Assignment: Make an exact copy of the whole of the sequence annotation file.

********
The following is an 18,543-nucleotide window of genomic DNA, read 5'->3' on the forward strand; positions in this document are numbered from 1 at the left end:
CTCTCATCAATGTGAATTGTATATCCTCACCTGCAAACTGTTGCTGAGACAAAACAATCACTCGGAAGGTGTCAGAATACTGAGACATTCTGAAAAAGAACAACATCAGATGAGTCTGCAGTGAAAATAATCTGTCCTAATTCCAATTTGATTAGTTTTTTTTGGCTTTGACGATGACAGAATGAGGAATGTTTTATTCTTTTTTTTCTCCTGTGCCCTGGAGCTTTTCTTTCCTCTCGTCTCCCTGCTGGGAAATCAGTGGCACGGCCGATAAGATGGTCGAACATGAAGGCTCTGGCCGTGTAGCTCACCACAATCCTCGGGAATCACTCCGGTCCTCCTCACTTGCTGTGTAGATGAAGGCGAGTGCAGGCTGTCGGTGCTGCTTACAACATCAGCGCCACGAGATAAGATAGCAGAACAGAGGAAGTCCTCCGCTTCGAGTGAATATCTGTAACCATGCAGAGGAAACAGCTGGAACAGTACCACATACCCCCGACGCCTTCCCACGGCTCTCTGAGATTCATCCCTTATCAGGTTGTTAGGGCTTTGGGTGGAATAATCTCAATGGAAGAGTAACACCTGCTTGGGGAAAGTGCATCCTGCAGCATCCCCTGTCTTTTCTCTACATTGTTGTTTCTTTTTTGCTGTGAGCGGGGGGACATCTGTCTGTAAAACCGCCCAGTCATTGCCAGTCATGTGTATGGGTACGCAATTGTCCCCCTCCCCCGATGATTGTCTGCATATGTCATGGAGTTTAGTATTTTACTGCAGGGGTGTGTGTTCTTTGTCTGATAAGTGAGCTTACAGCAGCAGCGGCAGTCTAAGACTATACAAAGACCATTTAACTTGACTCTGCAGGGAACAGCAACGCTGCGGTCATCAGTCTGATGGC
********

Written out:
The following is an 18,543-nucleotide window of genomic DNA, read 5'->3' on the forward strand; positions in this document are numbered from 1 at the left end:
CTCTCATCAATGTGAATTGTATATCCTCACCTGCAAACTGTTGCTGAGACAAAACAATCACTCGGAAGGTGTCAGAATACTGAGACATTCTGAAAAAGAACAACATCAGATGAGTCTGCAGTGAAAATAATCTGTCCTAATTCCAATTTGATTAGTTTTTTTTGGCTTTGACGATGACAGAATGAGGAATGTTTTATTCTTTTTTTTCTCCTGTGCCCTGGAGCTTTTCTTTCCTCTCGTCTCCCTGCTGGGAAATCAGTGGCACGGCCGATAAGATGGTCGAACATGAAGGCTCTGGCCGTGTAGCTCACCACAATCCTCGGGAATCACTCCGGTCCTCCTCACTTGCTGTGTAGATGAAGGCGAGTGCAGGCTGTCGGTGCTGCTTACAACATCAGCGCCACGAGATAAGATAGCAGAACAGAGGAAGTCCTCCGCTTCGAGTGAATATCTGTAACCATGCAGAGGAAACAGCTGGAACAGTACCACATACCCCCGACGCCTTCCCACGGCTCTCTGAGATTCATCCCTTATCAGGTTGTTAGGGCTTTGGGTGGAATAATCTCAATGGAAGAGTAACACCTGCTTGGGGAAAGTGCATCCTGCAGCATCCCCTGTCTTTTCTCTACATTGTTGTTTCTTTTTTGCTGTGAGCGGGGGGACATCTGTCTGTAAAACCGCCCAGTCATTGCCAGTCATGTGTATGGGTACGCAATTGTCCCCCTCCCCCGATGATTGTCTGCATATGTCATGGAGTTTAGTATTTTACTGCAGGGGTGTGTGTTCTTTGTCTGATAAGTGAGCTTACAGCAGCAGCGGCAGTCTAAGACTATACAAAGACCATTTAACTTGACTCTGCAGGGAACAGCAACGCTGCGGTCATCAGTCTGATGGC